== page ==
Spotify knows me so well: Should I be afraid?

Every Monday Spotify selects new great music for you to discover. Many users will probably agree that Spotify’s taste in music aligns very well with their own. How is it possible that Spotify seems to hit the right note each week and provides you with songs you could repeat all day long?  

“The function of background music is completely replaced by playlists with genres we are interested in and can play anytime. Moreover, we listen to music much more than we did to radio ever before”, wrote blogger Jo Caudron about his first experience with Spotify in 2011. By then, he already saw how powerful this music platform would become. Currently, Spotify has worldwide more than 170 million users, providing a huge amount of information to collect.

What does Spotify know about you?

In the past social media platforms became in discredit due to privacy scandals. A lot of people are still not aware of the private information they share with these companies. In their own privacy policy, Spotify was so kind to warn: “be careful with what you share”. Because this company is allowed to share your information with other companies, even after you deleted it.

So what does Spotify actually know of you? When you keep your basic settings: usernames, profile picture (from Facebook), people who are following you, the artists you listen to, playlists you made by yourself, music you play, the most listened songs of your profile, and the content you place and upload.

The perfect playlist for you

In order to create the perfect playlist, the music platform will not just simply look at which songs you listen to, but also uses algorithms that incorporate artist pages you’ve looked at and playlists you created yourself. Therefore, Spotify uses three kinds of strategies.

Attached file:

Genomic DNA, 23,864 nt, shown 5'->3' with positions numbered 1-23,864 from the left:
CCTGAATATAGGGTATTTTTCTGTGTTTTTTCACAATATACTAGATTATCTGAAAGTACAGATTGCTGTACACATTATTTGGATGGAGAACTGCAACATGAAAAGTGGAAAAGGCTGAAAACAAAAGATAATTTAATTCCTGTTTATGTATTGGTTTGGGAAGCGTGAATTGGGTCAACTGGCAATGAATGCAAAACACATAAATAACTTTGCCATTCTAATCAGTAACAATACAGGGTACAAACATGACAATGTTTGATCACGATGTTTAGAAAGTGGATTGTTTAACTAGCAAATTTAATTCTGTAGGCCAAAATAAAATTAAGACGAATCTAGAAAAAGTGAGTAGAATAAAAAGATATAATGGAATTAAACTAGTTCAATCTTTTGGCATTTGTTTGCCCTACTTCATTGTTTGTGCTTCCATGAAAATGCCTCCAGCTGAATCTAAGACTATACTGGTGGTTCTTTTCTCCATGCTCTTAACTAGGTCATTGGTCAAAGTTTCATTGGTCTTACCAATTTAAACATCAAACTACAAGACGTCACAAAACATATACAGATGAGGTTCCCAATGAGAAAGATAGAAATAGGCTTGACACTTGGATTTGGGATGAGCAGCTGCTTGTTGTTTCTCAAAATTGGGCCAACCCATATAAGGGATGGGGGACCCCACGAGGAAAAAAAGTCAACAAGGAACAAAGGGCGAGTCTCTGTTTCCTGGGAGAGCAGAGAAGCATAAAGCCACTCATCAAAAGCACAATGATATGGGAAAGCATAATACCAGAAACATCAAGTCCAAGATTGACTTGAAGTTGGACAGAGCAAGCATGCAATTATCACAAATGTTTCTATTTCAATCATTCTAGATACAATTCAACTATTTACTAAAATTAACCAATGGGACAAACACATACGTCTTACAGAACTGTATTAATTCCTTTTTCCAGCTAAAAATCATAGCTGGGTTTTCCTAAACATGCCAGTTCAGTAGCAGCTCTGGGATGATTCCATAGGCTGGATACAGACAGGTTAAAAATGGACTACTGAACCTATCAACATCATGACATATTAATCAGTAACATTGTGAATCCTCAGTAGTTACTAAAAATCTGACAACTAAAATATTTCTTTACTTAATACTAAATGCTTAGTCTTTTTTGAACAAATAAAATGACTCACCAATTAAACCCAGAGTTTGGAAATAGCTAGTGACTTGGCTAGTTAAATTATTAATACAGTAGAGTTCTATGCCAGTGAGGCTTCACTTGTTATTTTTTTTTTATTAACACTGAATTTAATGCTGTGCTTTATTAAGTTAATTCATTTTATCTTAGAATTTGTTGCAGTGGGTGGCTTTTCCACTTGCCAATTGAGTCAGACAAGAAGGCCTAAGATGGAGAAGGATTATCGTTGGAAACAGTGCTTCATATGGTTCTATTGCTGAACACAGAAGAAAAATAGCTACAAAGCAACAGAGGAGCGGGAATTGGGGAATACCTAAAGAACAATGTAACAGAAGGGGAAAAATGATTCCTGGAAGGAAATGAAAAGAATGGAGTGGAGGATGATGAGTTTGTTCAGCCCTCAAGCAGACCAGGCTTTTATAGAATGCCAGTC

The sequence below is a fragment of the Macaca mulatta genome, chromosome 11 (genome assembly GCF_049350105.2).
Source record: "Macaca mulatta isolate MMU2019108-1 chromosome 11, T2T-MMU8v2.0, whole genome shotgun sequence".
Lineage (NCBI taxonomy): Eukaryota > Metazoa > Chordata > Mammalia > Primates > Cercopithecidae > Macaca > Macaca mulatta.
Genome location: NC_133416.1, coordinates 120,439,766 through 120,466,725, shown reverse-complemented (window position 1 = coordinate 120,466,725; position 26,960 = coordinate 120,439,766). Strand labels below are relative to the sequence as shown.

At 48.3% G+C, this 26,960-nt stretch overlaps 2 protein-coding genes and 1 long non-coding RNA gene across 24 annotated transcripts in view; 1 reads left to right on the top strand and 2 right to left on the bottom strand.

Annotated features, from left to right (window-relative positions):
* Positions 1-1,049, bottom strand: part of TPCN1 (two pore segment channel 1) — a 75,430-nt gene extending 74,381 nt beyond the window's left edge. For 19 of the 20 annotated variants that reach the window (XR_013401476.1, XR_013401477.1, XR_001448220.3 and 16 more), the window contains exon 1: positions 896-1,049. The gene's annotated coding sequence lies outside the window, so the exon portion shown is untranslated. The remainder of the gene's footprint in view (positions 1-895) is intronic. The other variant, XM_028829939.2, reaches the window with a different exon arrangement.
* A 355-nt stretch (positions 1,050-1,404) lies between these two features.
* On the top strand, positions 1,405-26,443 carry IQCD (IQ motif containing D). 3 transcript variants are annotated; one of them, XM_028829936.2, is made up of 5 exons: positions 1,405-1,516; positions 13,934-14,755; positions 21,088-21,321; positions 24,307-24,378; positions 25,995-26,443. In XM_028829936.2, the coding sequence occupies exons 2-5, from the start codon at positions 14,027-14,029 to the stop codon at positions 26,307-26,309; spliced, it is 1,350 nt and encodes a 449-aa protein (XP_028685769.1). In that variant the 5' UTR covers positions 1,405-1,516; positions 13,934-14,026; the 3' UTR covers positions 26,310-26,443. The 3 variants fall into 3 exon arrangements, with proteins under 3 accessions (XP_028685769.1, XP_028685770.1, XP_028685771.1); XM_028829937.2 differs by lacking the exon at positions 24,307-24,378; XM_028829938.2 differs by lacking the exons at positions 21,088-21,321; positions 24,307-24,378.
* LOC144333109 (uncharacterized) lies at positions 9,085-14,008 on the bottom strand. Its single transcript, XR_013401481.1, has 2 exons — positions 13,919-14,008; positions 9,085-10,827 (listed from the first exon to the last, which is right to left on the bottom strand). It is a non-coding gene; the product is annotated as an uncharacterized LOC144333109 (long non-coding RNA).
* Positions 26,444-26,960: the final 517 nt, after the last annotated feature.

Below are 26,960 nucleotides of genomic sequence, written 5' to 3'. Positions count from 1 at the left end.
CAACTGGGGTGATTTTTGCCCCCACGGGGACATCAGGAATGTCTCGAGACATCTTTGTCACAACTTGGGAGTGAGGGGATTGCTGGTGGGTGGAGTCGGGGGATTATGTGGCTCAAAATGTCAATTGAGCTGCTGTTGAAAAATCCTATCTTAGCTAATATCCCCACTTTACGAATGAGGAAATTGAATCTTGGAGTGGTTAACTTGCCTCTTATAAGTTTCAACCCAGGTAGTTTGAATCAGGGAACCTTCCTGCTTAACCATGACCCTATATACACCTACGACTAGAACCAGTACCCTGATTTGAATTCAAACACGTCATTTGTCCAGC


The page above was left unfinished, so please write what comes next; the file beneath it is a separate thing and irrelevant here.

The first is collaborative filtering. Spotify categorizes their users based on their favorite songs. If you (person A) have some songs in common with person B you will receive songs that person B also prefers and vice versa. This could also work with playlists. If Spotify finds out that two of your most listened to songs are on a shared playlist, Spotify uses a third song from that playlist to add to your Discover Weekly Playlist.

Another strategy is natural language processing. Spotify searches on the world wide web to find out what people are saying about artist, especially: with which other artists are they compared? When both artists in these articles are described, Spotify suggests you would like both artists. A third strategy is using audio-analysis. New songs have probably not reached the news yet and may be quite unknown. Spotify uses the characteristics of these new songs to compare them with your most liked songs.

But is it the perfect playlist for you?

It is of course very handy that Spotify can provide you with personalized playlists and music through these algorithms. This way you know for sure that you only have to listen to music that you like. But is this really the case? If, for example, you share one account with your family, you will also get playlists of the music your dad likes. If this is totally not your piece of cake, this could be quite annoying. Another example, if you don’t share an account but your six-year-old wants to play some music, the algorithms will pick that up as well. So, considering this, there will be pros and cons to the Spotify algorithms.